Measurement of intrinsic burning rate of nitromethane

Y. C. Lu, E. Boyer, D. Koch, K. K. Kuo

Research output: Contribution to conferencePaper

Abstract

An optically accessible, high-pressure liquid propellant strand burner (LPSB) was designed and established to measure the intrinsic burning rates of liquid propellants over broad ranges of pressures and initial temperatures. Compared to other methods, the current setup minimizes undesirable effects introduced by gelling agents and LP-containing tubes that may modify LP burning behavior. A temperature conditioning system allowed temperature sensitivity to be examined as well. To determine the intrinsic burning rate, chamber pressure was varied to achieve a steady-state position of the LP burning surface at a set actuator feeding rate. Operation of the LPSB was demonstrated with nitromethane monopropellant. Burning rates at three different initial temperatures were determined in an air environment. Over a pressure range of 2.5 to 15 MPa (250 to 2200 psig), the intrinsic burning rate of nitromethane was determined as a power law of chamber pressure: rb, [mm/s] = 0.316 P1.02 [MPa] It was found that the burning rate of nitromethane was insensitive to the variation in initial temperatures tested (15 to 43 °C). The tube confinement encountered in conventional LP burningrate measurements was found to have non-negligible effects on the LP burning rate.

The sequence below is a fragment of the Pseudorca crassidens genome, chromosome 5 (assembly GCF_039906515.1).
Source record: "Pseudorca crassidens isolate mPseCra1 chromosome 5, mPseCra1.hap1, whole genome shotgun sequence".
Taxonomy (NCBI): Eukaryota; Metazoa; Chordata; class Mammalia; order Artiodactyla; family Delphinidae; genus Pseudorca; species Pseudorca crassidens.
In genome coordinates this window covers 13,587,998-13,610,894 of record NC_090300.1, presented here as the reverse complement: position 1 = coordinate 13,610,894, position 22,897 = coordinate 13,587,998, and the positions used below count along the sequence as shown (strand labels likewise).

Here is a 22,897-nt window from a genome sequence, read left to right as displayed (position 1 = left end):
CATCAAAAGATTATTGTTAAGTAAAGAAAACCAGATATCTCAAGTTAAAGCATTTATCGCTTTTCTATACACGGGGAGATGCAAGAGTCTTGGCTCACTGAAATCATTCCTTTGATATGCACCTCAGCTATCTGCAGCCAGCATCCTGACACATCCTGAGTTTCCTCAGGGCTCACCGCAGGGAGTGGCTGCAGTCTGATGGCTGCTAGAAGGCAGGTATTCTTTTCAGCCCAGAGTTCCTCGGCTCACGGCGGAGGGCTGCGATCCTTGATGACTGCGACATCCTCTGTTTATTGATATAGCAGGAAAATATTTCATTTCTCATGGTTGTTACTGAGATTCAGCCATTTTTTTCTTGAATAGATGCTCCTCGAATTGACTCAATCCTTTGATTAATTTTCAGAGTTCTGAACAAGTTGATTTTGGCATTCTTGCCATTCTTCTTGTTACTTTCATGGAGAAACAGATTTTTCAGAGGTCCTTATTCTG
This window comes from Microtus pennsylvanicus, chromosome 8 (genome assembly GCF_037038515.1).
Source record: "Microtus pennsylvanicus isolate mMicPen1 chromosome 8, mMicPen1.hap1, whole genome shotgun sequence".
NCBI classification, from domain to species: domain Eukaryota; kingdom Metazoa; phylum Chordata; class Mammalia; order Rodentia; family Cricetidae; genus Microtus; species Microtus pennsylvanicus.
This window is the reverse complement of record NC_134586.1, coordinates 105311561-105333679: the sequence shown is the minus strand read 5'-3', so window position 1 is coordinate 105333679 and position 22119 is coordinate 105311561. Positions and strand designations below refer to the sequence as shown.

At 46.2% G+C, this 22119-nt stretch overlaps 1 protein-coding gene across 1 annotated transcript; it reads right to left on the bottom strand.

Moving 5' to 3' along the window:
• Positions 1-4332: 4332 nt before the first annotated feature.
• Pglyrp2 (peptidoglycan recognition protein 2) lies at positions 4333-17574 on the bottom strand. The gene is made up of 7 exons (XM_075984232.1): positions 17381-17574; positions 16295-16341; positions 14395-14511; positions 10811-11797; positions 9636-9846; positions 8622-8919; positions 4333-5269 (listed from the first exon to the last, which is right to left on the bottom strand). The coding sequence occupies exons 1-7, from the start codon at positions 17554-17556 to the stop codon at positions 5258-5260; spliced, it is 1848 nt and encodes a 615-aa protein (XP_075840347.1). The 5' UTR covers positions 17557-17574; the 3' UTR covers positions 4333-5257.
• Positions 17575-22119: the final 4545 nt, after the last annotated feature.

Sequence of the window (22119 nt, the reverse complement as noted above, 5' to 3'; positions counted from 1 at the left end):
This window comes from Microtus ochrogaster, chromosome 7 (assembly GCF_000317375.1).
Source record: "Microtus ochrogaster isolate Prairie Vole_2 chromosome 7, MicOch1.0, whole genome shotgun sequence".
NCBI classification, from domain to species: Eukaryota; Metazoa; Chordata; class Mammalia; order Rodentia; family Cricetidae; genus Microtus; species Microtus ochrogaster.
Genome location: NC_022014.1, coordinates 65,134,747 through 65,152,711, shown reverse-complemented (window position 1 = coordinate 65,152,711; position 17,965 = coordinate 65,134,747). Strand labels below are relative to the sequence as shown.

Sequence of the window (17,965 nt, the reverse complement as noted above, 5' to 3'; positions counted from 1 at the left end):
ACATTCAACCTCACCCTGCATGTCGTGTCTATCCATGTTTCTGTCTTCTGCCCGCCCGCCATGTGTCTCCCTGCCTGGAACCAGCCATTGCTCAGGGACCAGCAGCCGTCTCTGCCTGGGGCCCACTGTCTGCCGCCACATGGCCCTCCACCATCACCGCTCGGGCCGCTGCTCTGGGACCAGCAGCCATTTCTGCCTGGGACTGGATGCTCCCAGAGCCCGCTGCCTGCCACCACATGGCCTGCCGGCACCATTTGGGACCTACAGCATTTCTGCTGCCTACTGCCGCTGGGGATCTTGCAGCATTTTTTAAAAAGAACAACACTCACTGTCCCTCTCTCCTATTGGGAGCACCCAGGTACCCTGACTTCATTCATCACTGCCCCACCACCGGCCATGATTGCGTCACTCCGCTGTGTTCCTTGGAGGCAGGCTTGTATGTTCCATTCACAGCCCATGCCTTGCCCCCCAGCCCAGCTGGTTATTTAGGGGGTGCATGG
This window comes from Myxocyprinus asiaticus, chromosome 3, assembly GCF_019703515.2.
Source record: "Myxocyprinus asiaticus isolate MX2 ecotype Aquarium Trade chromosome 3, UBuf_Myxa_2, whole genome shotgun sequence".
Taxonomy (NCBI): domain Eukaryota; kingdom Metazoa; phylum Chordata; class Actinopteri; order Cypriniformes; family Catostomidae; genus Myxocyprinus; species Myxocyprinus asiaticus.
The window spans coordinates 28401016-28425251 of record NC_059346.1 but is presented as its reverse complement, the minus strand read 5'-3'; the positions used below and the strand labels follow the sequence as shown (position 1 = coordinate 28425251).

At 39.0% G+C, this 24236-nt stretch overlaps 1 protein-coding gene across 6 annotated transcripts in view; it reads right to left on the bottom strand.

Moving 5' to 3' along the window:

Original languageEnglish (US)
StatePublished - Jan 1 1997
Event33rd Joint Propulsion Conference and Exhibit, 1997 - Seattle, United States
Duration: Jul 6 1997Jul 9 1997

Other

Other33rd Joint Propulsion Conference and Exhibit, 1997
CountryUnited States
CitySeattle
Period7/6/977/9/97

All Science Journal Classification (ASJC) codes

  • Energy Engineering and Power Technology
  • Electrical and Electronic Engineering
  • Mechanical Engineering
  • Control and Systems Engineering
  • Aerospace Engineering

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    Lu, Y. C., Boyer, E., Koch, D., & Kuo, K. K. (1997). Measurement of intrinsic burning rate of nitromethane. Paper presented at 33rd Joint Propulsion Conference and Exhibit, 1997, Seattle, United States.